American credit rating agency Fitch on Monday revised the outlook of nine Indian banks to "negative" from "stable" owing to the COVID-19 pandemic impact on Indian economy.
It affirmed ratings on Issuer Default Ratings (IDRs), Support Ratings (SR) and Support Rating Floors (SRF).
The ratings have been reviewed on the Long-Term IDRs following India's long-term outlook to negative from stable on June 18.
IDRs take into account an entity's relative vulnerability to default on financial obligations.
The nine Indian banks whose ratings have been revised covers- Axis Bank, Bank of India (BOI), Bank of Baroda (BOB), BOB's subsidiary in New Zealand, Canara Bank, Export-Import Bank of India (EXIM), ICICI Bank, Punjab National Bank (PNB), State Bank of India (SBI).
"The negative outlook on India's sovereign rating reflects an increasing strain on the state's ability to provide extraordinary support, due to the sovereign's limited fiscal space and the significant deterioration in fiscal metrics due to the challenges from the COVID-19 pandemic," Fitch Ratings said in a press statement.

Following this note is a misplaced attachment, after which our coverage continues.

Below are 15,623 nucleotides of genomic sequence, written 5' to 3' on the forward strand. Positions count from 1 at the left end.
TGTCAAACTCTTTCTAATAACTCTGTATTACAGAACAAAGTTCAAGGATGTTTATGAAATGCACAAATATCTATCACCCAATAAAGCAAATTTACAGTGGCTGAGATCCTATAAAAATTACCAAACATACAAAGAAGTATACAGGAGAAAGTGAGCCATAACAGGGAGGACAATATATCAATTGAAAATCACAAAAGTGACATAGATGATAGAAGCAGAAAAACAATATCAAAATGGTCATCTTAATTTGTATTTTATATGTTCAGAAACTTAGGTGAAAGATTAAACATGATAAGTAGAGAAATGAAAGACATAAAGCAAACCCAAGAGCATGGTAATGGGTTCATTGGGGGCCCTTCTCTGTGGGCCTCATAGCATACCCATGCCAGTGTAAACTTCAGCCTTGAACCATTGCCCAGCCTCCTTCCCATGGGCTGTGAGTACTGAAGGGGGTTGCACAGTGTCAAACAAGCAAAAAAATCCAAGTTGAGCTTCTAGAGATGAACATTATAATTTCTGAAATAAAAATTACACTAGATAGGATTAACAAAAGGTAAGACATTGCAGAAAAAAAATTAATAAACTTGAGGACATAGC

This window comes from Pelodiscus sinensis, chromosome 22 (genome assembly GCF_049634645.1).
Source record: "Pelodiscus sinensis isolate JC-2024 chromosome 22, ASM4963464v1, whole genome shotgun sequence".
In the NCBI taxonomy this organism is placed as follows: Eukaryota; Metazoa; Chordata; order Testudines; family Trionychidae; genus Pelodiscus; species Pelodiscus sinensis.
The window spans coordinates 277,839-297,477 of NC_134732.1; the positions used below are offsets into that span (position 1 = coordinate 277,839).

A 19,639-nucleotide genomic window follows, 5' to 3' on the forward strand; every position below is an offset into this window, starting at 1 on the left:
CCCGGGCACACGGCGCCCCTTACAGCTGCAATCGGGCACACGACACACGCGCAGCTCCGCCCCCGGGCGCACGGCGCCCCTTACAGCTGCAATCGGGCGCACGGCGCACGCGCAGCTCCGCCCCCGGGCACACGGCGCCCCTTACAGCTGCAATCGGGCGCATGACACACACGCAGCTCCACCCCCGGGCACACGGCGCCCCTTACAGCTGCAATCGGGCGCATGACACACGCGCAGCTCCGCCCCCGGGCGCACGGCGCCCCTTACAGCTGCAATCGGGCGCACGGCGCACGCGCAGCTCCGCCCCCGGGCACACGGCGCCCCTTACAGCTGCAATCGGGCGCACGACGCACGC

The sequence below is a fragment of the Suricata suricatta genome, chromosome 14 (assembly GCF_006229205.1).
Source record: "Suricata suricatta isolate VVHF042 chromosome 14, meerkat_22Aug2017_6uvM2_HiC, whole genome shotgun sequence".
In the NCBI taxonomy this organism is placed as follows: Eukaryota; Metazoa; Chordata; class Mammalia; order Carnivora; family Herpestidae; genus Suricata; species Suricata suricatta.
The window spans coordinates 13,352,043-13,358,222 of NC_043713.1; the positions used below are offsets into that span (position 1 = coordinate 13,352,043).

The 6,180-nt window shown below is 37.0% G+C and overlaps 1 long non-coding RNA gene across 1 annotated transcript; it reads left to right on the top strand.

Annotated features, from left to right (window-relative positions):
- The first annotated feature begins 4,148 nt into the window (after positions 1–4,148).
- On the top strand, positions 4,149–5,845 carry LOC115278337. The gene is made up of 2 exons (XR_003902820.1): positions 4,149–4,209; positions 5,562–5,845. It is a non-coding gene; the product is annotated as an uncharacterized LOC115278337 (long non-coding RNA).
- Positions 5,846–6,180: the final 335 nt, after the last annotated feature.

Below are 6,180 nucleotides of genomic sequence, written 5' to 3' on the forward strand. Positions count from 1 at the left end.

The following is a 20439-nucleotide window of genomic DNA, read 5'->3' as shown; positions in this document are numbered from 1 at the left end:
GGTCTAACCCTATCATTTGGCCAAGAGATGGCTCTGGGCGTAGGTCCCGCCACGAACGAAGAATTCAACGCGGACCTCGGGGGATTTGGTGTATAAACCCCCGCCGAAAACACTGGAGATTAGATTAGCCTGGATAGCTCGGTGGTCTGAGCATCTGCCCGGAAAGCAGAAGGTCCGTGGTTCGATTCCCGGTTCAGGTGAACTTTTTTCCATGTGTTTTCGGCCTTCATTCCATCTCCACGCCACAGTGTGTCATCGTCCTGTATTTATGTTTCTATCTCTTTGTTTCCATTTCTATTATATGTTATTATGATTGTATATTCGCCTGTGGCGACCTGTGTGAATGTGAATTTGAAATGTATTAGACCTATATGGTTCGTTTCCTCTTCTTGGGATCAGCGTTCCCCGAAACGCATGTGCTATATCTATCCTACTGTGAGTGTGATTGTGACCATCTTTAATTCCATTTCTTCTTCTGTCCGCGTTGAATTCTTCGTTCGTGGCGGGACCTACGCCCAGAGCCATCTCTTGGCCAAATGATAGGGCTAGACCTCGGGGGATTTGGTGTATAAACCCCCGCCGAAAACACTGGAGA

The IDRs for Indian banks were assessed at BB+ based on an evaluation of high to moderate likelihood of extraordinary state support for these banks.
"The IDRs for Indian banks are support-driven and anchored to their respective SRFs. They are based on an assessment of a high to moderate probability of extraordinary state support for these banks. This takes into account our assessment of the sovereign's ability and propensity to provide extraordinary support," the ratings agency said.
Fitch noted that the rating it gave SBI reflects the likely extraordinary state support the bank will get, if required, because of its very high systemic importance.
SBI is India's largest bank with around 25% market share in deposits and system assets. It is 57.9% state-owned and has a more comprehensive policy role than its counterparts.
Fitch also confirmed IDBI Bank's IDR at BB+ while maintaining the outlook at negative.